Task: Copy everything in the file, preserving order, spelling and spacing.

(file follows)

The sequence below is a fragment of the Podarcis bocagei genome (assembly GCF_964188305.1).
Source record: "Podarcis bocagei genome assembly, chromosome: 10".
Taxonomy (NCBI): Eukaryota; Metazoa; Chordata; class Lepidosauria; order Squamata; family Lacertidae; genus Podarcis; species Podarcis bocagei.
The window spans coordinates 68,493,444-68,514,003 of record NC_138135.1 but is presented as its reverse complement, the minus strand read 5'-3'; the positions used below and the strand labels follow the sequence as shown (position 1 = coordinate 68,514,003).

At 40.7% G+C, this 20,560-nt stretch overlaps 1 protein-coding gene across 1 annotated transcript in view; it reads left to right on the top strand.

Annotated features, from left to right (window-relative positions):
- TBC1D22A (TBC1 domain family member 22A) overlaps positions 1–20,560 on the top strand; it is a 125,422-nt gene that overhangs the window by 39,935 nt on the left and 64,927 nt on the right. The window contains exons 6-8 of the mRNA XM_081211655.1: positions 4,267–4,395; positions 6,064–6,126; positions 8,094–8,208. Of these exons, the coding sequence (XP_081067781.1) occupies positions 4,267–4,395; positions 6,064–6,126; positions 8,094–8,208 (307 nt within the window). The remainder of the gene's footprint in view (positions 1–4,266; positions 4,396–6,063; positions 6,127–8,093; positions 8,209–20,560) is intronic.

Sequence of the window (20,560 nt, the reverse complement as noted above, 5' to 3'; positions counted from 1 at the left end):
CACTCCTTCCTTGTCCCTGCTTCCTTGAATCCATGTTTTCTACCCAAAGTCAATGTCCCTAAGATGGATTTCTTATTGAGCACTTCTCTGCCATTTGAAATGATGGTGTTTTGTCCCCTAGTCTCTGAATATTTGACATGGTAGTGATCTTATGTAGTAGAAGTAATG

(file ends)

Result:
The sequence below is a fragment of the Podarcis bocagei genome (assembly GCF_964188305.1).
Source record: "Podarcis bocagei genome assembly, chromosome: 10".
Taxonomy (NCBI): Eukaryota; Metazoa; Chordata; class Lepidosauria; order Squamata; family Lacertidae; genus Podarcis; species Podarcis bocagei.
The window spans coordinates 68,493,444-68,514,003 of record NC_138135.1 but is presented as its reverse complement, the minus strand read 5'-3'; the positions used below and the strand labels follow the sequence as shown (position 1 = coordinate 68,514,003).

At 40.7% G+C, this 20,560-nt stretch overlaps 1 protein-coding gene across 1 annotated transcript in view; it reads left to right on the top strand.

Annotated features, from left to right (window-relative positions):
- TBC1D22A (TBC1 domain family member 22A) overlaps positions 1–20,560 on the top strand; it is a 125,422-nt gene that overhangs the window by 39,935 nt on the left and 64,927 nt on the right. The window contains exons 6-8 of the mRNA XM_081211655.1: positions 4,267–4,395; positions 6,064–6,126; positions 8,094–8,208. Of these exons, the coding sequence (XP_081067781.1) occupies positions 4,267–4,395; positions 6,064–6,126; positions 8,094–8,208 (307 nt within the window). The remainder of the gene's footprint in view (positions 1–4,266; positions 4,396–6,063; positions 6,127–8,093; positions 8,209–20,560) is intronic.

Sequence of the window (20,560 nt, the reverse complement as noted above, 5' to 3'; positions counted from 1 at the left end):
CACTCCTTCCTTGTCCCTGCTTCCTTGAATCCATGTTTTCTACCCAAAGTCAATGTCCCTAAGATGGATTTCTTATTGAGCACTTCTCTGCCATTTGAAATGATGGTGTTTTGTCCCCTAGTCTCTGAATATTTGACATGGTAGTGATCTTATGTAGTAGAAGTAATG